Welcome to the fifth installment of picking up pennies. Last month, we discussed how we trade ETFs by putting our trades in competition to improve the price we buy and sell ETFs for. Although we minimize trading costs, it still costs money to trade. Thus, we want to minimize how often we trade. We only want to trade when it is economically meaningful. This month, we will discuss how we minimize trading by selecting the ETFs we invest in and how we reinvest dividends.

  •   Volume 1 – Keep Cash Balances Low (Better Chance for Higher Returns)
  •   Volume 2 – Asset Location (Reduces Taxes)
  •   Volume 3 – Using ETFs (Reduces Taxes)
  •   Volume 4 – Trading ETFs in Competition (Reduces Trading Costs)
  •   Volume 5 – Number of Funds and Not Auto-Reinvesting Dividends (Reduces Trading Costs)
  •   Volume 6 – Tax Lots and Tax Loss Harvesting (Reduces Taxes)
  •   Volume 7 – Summary (Total Impact)

ETFs We Use

The US investment universe has over 3,000 different investment companies. To help investors simplify and organize this vast universe, we generally split stocks into four categories: large, small, growth, and value.

Investment advisors will want to ensure they have some allocation to each of these four asset classes. They will try to find “the best” manager in each category. We could take a similar approach and find the best evidence-based fund in each category, but we take a more nuanced approach.

The world, and the publicly traded companies in it, is not a static place. Stocks often change which category they are in. For example, a small-value company may have significant success with a new product and quickly become a large-growth company. When this happens, a small-value fund, if it follows the fund’s Investment Policy Statement promised to investors, would need to sell that stock, and a large-growth fund would need to buy that stock. Thus, if we were like many investors, the two funds we own in aggregate would buy and sell the same stock and incur trading costs. Is that helpful? No!

This is why HIG uses market-wide solutions in our client portfolios. We use one fund that buys stocks in all four categories. This is beneficial for multiple reasons.

First, the ETF won’t buy and sell the same stock as it moves among various categories. On average, funds that only invest in one category have an annual turnover of around 25%, meaning that fully one-quarter of the holdings held on January 1 are sold by December 31 of that year. A market-wide fund has only about 5% turnover per year. Therefore, by investing in one fund instead of four, we cut the amount of trading down by 80% with the same net economic exposure. The same securities are held with less trading costs.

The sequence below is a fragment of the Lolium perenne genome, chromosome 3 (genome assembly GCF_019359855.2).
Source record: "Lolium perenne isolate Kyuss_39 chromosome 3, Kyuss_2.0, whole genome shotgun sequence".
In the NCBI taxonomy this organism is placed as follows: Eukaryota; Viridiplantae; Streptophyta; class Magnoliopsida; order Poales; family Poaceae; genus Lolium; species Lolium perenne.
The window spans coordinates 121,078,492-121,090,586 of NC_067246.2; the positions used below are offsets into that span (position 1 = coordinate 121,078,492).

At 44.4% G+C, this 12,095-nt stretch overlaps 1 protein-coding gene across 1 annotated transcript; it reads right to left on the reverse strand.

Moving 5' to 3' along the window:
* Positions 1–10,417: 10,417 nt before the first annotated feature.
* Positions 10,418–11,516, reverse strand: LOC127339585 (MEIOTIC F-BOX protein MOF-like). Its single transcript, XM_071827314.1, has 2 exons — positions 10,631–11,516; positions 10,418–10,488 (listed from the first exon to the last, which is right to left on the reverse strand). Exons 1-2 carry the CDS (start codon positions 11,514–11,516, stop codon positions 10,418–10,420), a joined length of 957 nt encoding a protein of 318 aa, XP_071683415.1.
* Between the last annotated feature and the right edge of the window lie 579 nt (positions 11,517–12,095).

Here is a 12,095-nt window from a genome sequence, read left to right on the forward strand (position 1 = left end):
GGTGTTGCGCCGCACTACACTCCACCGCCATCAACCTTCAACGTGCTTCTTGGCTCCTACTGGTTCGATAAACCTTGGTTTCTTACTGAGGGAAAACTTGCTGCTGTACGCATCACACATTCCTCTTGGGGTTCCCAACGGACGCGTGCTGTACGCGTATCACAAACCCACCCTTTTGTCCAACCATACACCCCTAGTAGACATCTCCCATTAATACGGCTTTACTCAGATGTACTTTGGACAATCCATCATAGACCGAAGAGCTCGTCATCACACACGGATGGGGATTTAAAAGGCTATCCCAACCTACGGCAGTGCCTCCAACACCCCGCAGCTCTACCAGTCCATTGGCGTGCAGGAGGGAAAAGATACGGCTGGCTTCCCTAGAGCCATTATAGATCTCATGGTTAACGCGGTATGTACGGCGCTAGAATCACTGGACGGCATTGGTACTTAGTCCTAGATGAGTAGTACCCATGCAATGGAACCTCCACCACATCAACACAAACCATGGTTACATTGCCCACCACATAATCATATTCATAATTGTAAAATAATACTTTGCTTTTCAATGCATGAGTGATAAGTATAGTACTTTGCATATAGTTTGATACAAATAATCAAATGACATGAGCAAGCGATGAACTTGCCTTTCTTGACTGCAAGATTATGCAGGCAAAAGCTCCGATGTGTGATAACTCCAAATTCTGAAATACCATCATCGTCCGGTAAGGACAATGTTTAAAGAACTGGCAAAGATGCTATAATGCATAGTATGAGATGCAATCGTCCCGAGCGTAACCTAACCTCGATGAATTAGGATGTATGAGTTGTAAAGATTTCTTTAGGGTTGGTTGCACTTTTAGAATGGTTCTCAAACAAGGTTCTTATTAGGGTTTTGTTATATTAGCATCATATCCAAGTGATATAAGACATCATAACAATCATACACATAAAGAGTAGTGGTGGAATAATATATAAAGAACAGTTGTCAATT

Second, a market-wide fund reduces the need to rebalance the portfolio. Ultimately, we want to invest a certain amount of money in each category. The all-in-one ETF maintains those percentages without the need for additional turnover. However, if you use four funds individually, those amounts will shift over time. You may want 25% in each category, but due to performance differences, you may end up with 35% in one category and 15% in another. Over time, you must sell one fund and buy another to get them back in balance. This will result in trading costs and incur capital gains, increasing your tax bill.

On the face of it, using more funds sounds better than using fewer funds. However, less is more when you invest in the correct funds and understand the details. Less trading, fewer taxes, and more money in your pocket. 

Reinvesting Dividends

 Another way we save on trading is how we handle dividends. Every investment (ETFs, Mutual Funds, Stocks) produces dividends. Dividends are simply cash paid to an investor and represent a portion of the return you earn on any investment. Most advisors and investors elect to reinvest the dividends automatically. This means if you own ETF ABC, and it pays a $10 dividend, you will automatically turn around and buy $10 more of ABC. This is an easy way for investors to “set it and forget it.” However, this approach, although easy, is not optimal for investors. Why?

First, when you reinvest dividends, you need to go to the market and buy more shares of the ETF. The custodians that automatically reinvest dividends do not care about execution prices. They want to get the cash spent. They usually execute these trades early the following morning when spreads and trading costs are highest. As we talked about last month, trading ETFs can be costly when you don’t put them in competition. Thus, automatically reinvesting dividends usually results in higher trading costs. 

Second, we want to invest the extra cash in the asset class that you are underweight. Not the asset class that just paid you money. We want to examine your overall portfolio and determine if you need more stock, fixed income, or US or international exposure. By constantly investing the dividends in the most underweight asset class, we reduce the rebalancing needed in the portfolio over time. This reduces trading costs and taxes. Yes, it means that every quarter, when every ETF pays a dividend, we must go into every account and spend that cash. We do it because this approach improves investor outcomes with better trade execution and lower taxes over time.


This information is educational and does not intend to make an offer for the sale of any specific securities, investments, or strategies.  Investments involve risk and, past performance is not indicative of future performance. Return will be reduced by advisory fees and any other expenses incurred in the management of a client’s account. Consult with a qualified financial adviser before implementing any investment strategy.

Hill Investment Group